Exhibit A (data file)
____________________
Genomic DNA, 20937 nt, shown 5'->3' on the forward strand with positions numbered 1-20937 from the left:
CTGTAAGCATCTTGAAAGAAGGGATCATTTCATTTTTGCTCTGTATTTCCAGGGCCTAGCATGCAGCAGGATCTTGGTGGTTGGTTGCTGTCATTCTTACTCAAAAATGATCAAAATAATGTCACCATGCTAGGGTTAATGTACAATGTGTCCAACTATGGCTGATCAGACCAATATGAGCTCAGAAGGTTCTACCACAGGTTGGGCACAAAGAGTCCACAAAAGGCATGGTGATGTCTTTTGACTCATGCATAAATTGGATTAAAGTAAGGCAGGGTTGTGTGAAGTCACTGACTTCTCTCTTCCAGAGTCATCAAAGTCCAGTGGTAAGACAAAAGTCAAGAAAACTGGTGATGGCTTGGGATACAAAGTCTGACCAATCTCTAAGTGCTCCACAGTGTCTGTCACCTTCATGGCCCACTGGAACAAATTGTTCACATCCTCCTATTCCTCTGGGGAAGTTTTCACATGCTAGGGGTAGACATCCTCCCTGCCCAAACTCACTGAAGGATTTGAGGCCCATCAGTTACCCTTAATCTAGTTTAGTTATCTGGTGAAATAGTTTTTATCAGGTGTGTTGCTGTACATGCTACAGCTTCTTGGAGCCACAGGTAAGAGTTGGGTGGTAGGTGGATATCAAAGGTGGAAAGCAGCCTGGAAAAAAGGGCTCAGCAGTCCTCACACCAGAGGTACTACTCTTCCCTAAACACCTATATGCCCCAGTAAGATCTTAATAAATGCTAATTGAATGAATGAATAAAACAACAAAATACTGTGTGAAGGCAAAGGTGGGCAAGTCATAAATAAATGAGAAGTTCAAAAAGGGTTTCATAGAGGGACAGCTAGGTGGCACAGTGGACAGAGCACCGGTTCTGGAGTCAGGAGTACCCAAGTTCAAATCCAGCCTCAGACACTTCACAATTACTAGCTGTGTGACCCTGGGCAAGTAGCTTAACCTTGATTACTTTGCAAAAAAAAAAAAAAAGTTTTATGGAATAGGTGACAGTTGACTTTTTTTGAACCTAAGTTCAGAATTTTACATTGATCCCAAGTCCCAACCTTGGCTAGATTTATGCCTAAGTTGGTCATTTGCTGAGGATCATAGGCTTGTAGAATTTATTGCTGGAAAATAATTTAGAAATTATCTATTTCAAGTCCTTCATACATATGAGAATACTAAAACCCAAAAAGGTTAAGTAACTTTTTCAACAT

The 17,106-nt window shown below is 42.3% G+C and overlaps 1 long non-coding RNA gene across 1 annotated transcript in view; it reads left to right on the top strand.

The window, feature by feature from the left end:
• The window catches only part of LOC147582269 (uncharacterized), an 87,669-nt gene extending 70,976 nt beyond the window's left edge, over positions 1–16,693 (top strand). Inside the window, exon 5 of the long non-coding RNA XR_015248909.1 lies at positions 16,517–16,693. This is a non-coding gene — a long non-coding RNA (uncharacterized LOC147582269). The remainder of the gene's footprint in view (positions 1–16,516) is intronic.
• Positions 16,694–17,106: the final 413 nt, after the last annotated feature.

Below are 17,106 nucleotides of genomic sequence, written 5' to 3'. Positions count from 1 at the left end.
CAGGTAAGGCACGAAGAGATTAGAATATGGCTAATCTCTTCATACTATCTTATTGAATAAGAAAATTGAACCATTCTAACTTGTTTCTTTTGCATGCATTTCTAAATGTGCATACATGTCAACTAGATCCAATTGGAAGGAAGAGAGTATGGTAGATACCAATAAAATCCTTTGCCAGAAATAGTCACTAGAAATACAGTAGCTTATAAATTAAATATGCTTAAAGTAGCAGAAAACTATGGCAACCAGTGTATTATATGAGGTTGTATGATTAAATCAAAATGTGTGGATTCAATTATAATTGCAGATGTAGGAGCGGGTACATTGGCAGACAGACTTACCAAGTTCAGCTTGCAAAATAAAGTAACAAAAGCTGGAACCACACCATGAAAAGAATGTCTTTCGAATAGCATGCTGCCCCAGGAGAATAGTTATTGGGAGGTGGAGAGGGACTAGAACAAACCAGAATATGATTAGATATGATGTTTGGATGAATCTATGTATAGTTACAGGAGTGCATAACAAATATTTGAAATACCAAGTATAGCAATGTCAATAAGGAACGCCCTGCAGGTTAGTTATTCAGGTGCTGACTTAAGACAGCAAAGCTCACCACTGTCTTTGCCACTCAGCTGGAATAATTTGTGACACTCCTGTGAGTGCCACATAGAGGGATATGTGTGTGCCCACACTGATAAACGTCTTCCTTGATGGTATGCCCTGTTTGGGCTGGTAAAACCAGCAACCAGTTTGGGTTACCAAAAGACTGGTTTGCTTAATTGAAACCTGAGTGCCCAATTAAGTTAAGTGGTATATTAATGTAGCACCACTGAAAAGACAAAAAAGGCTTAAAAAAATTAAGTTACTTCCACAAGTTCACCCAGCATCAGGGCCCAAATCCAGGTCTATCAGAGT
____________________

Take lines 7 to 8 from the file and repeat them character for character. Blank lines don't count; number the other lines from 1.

Below are 17,106 nucleotides of genomic sequence, written 5' to 3'. Positions count from 1 at the left end.
CAGGTAAGGCACGAAGAGATTAGAATATGGCTAATCTCTTCATACTATCTTATTGAATAAGAAAATTGAACCATTCTAACTTGTTTCTTTTGCATGCATTTCTAAATGTGCATACATGTCAACTAGATCCAATTGGAAGGAAGAGAGTATGGTAGATACCAATAAAATCCTTTGCCAGAAATAGTCACTAGAAATACAGTAGCTTATAAATTAAATATGCTTAAAGTAGCAGAAAACTATGGCAACCAGTGTATTATATGAGGTTGTATGATTAAATCAAAATGTGTGGATTCAATTATAATTGCAGATGTAGGAGCGGGTACATTGGCAGACAGACTTACCAAGTTCAGCTTGCAAAATAAAGTAACAAAAGCTGGAACCACACCATGAAAAGAATGTCTTTCGAATAGCATGCTGCCCCAGGAGAATAGTTATTGGGAGGTGGAGAGGGACTAGAACAAACCAGAATATGATTAGATATGATGTTTGGATGAATCTATGTATAGTTACAGGAGTGCATAACAAATATTTGAAATACCAAGTATAGCAATGTCAATAAGGAACGCCCTGCAGGTTAGTTATTCAGGTGCTGACTTAAGACAGCAAAGCTCACCACTGTCTTTGCCACTCAGCTGGAATAATTTGTGACACTCCTGTGAGTGCCACATAGAGGGATATGTGTGTGCCCACACTGATAAACGTCTTCCTTGATGGTATGCCCTGTTTGGGCTGGTAAAACCAGCAACCAGTTTGGGTTACCAAAAGACTGGTTTGCTTAATTGAAACCTGAGTGCCCAATTAAGTTAAGTGGTATATTAATGTAGCACCACTGAAAAGACAAAAAAGGCTTAAAAAAATTAAGTTACTTCCACAAGTTCACCCAGCATCAGGGCCCAAATCCAGGTCTATCAGAGT